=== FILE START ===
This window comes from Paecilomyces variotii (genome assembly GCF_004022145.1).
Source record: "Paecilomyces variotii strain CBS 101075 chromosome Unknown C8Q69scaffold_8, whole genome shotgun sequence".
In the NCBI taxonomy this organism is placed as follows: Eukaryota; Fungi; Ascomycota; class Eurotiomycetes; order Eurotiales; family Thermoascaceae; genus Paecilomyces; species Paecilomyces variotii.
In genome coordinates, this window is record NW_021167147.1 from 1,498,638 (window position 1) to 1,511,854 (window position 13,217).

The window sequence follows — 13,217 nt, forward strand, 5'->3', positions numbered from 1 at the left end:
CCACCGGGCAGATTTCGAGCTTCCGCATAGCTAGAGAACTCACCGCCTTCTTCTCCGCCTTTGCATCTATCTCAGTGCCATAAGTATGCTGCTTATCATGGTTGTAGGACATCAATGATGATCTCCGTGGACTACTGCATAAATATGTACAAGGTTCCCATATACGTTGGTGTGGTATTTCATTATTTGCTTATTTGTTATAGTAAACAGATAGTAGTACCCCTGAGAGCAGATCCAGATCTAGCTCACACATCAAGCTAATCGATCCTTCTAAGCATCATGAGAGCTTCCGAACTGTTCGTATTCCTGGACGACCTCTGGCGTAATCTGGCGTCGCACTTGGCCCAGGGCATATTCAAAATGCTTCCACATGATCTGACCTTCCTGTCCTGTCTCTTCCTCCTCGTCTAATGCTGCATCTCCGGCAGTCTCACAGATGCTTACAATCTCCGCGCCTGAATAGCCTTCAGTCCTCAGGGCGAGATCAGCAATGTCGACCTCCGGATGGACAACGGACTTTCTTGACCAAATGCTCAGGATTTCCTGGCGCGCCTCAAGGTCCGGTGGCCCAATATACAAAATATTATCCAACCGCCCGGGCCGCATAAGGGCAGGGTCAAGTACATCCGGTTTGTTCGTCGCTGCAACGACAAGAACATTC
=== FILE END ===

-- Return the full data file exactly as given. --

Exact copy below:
This window comes from Paecilomyces variotii (genome assembly GCF_004022145.1).
Source record: "Paecilomyces variotii strain CBS 101075 chromosome Unknown C8Q69scaffold_8, whole genome shotgun sequence".
In the NCBI taxonomy this organism is placed as follows: Eukaryota; Fungi; Ascomycota; class Eurotiomycetes; order Eurotiales; family Thermoascaceae; genus Paecilomyces; species Paecilomyces variotii.
In genome coordinates, this window is record NW_021167147.1 from 1,498,638 (window position 1) to 1,511,854 (window position 13,217).

The window sequence follows — 13,217 nt, forward strand, 5'->3', positions numbered from 1 at the left end:
CCACCGGGCAGATTTCGAGCTTCCGCATAGCTAGAGAACTCACCGCCTTCTTCTCCGCCTTTGCATCTATCTCAGTGCCATAAGTATGCTGCTTATCATGGTTGTAGGACATCAATGATGATCTCCGTGGACTACTGCATAAATATGTACAAGGTTCCCATATACGTTGGTGTGGTATTTCATTATTTGCTTATTTGTTATAGTAAACAGATAGTAGTACCCCTGAGAGCAGATCCAGATCTAGCTCACACATCAAGCTAATCGATCCTTCTAAGCATCATGAGAGCTTCCGAACTGTTCGTATTCCTGGACGACCTCTGGCGTAATCTGGCGTCGCACTTGGCCCAGGGCATATTCAAAATGCTTCCACATGATCTGACCTTCCTGTCCTGTCTCTTCCTCCTCGTCTAATGCTGCATCTCCGGCAGTCTCACAGATGCTTACAATCTCCGCGCCTGAATAGCCTTCAGTCCTCAGGGCGAGATCAGCAATGTCGACCTCCGGATGGACAACGGACTTTCTTGACCAAATGCTCAGGATTTCCTGGCGCGCCTCAAGGTCCGGTGGCCCAATATACAAAATATTATCCAACCGCCCGGGCCGCATAAGGGCAGGGTCAAGTACATCCGGTTTGTTCGTCGCTGCAACGACAAGAACATTC